Well, how could Jane and Bob resolve their problem? Maybe when he sees her grieving over her daughter he realizes that his son’s still alive and deserves the best treatment Bob can give him, including the dyslexia program. Maybe when she sees Bob willing to acknowledge Johnny’s disability, Jane realizes she can show that same courage by being willing to love again. Whatever your resolution is, write it down on the back of card #2.
      Finally, card #3. Here’s where you write your topic sentence, and it’s nice if you can make it a kind of “hook” that will make people want to know more. For example, “A teacher advocates to help a child with dyslexia and falls in love with the opposition—the boy’s father.” You want to know more, right? Like, what happens?
      Next comes your heroine sentence where you combine the WHO, WHAT and WHY: “Gutsy, empathetic Jane Doe sees helping Johnny Jones as a chance to compensate for her daughter’s fatal car accident, a loss which has left her afraid to love again.” Now your hero sentence. “Rancher Bob Jones, a stubborn loner, refuses to acknowledge his son’s disability, feeling it would mean he has failed as a father after having already failed as a husband.” And finally, your resolution. “Only after Bob sees how much Jane misses her daughter does he realize that his son deserves all the caring acceptance he can give, and his courage in acknowledging Johnny’s disability gives Jane the courage to risk loving again.”
      This is pretty quick and dirty, but it gives you the idea. Sentence #1 is your topic or hook. #2 is your heroine’s who, what and why. #3 is your hero’s who, what and why. #4 is how they resolve their conflict. And now you’ve got the guts of your book down on this 3×5 card.
      This may be as far as you want to take it. You can memorize these four sentences or read them out loud at your appointment…and if you’re the kind of person who can’t face putting on a show in public, that’s all you need to do. But you can give yourself an edge if you’re willing to spark it up a little more. A good performance might improve your chance of selling. And obviously the more chance you get to practice, the better your performance will be. So you need to fine-tune your speech. When you’re talking with the editor or agent, you want to sound natural, like you’re chatting about the great movie you just saw last week. “I just came from the best movie. It’s about a Southern belle who thinks she’s in love with a man she can’t have….”
      And you’re off on your story. Here’s a hint: write your speech so it opens with the phrase “It’s about.” That’s a smoother, easier way to start in with your topic sentence than any other opening you could rehearse…and if you practice your speech by opening with that phrase “It’s about,” it’ll come naturally when you’re making the pitch. You say that line, and the rest of the story just flows from there.
      If you’re going to make your pitch during a group appointment, keep your speech down to one minute or less. You don’t want to go on and on about your book while eight other people are sitting around the table. If the editor/agent is fascinated and asks for more, you can always have a little more prepared—the way an orchestra has their encore sheet music already sitting on the music stand.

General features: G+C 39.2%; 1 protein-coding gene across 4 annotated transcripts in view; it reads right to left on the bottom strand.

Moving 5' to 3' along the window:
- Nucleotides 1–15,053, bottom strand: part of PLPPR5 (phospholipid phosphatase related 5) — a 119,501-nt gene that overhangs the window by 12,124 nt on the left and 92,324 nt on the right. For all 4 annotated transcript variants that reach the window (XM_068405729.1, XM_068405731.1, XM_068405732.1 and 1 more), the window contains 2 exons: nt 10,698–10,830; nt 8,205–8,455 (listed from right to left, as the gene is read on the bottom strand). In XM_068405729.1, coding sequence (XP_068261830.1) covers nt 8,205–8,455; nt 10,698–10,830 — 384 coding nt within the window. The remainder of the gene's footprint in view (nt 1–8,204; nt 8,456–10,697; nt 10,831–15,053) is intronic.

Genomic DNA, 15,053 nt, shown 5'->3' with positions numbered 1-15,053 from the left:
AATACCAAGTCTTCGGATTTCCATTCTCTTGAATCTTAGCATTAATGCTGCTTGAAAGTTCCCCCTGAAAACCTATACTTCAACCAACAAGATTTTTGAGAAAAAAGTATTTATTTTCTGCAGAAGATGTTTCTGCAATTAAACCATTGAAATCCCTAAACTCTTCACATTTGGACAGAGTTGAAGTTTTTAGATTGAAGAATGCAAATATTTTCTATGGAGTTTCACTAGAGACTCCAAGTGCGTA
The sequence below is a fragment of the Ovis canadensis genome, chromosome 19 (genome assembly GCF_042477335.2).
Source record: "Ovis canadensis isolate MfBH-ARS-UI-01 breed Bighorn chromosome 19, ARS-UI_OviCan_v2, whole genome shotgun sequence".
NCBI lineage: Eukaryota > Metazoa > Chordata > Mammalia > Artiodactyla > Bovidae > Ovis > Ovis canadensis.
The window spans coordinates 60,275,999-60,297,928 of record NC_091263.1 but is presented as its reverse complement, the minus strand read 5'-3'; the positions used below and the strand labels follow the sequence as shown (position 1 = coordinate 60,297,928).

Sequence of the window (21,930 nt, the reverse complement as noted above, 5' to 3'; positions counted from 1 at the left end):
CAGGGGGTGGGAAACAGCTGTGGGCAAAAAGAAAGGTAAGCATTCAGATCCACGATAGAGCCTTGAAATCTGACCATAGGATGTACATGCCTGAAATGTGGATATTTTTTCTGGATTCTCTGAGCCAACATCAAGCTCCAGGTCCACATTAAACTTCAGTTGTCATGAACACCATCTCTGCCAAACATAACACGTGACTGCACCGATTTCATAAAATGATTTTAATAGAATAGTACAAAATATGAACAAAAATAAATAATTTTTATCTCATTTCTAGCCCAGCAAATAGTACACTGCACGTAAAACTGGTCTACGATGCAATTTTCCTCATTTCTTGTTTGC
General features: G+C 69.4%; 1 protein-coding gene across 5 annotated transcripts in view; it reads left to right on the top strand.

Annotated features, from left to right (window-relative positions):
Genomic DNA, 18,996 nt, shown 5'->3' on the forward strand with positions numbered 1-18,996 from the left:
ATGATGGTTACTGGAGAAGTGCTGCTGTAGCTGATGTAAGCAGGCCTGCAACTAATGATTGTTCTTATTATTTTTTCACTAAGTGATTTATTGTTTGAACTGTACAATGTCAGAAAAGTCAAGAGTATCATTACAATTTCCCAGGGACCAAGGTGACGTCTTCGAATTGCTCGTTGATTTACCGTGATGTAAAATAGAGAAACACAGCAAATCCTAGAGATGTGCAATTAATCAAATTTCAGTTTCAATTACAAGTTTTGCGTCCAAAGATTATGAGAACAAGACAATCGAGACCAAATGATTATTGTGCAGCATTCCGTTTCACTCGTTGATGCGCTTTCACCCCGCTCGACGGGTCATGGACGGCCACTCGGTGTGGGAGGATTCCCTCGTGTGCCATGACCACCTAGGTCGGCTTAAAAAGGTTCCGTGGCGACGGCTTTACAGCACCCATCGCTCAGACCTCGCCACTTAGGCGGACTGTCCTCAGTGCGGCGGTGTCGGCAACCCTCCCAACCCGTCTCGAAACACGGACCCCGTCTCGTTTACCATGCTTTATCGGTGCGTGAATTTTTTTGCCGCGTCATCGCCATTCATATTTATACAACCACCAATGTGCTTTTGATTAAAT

If you’re going to make your pitch during an individual appointment, try to tell the story in four to six minutes. You can really pique her interest in that much time, and it’ll still give you another few minutes to answer questions. When writing your speech, keep in mind that you can speak about 160 words during one minute.
      If you’re a natural performer, just go in there and perform your speech. Ideally, you’ll have it memorized so you don’t need to refer to your notes—when you’re telling your neighbor about a good movie, you don’t refer to any notes! It helps you memorize if you recite your narrative over and over again, and that’ll also give you a chance to embellish your performance—right down to the dramatic pauses.
      And if you’re not a natural performer, you do exactly the same thing. You write down your speech, and you rehearse it. Over and over and over. Every time you tell the story, you’re going to find a different way of delivering a line. You’ll remember the changes that sound really good—go back in and put them in your script. After ten or twelve rehearsals, you’re going to have this thing down pat. And it can only help your chances of selling.
      So give your performance the same kind of work you gave writing your book. Recite that speech to your husband, your kids, your neighbors. Recite it in line at the grocery store, on the way home from work, and all the way to the conference hotel. Get so you can say it in your sleep. Tell it to anyone who will listen, and get so you know that story and love telling it. You’ll make the editor love hearing it.
      Okay, summing up: Know your book category, length and completion date. Write down your Whos, Wants, Whys and Why Nots and use them to put the four important sentences (your topic, your heroine, your hero, and the conflict resolution) on a 3×5 card. Then, if you really want to impress the editor, dress up that summary as a one-minute (for group appointments) or five-minute (for individual appointments) speech. Write it so it sounds like a real person talking, and practice the heck out of it.
      Finally, remember your topic sentence so that when your book sells, you’ll have an easy answer for people who say, “Oh, I can’t wait to read your book; what’s it about?” I hope there will be millions of those people, and you’ll have a wonderful answer for them all!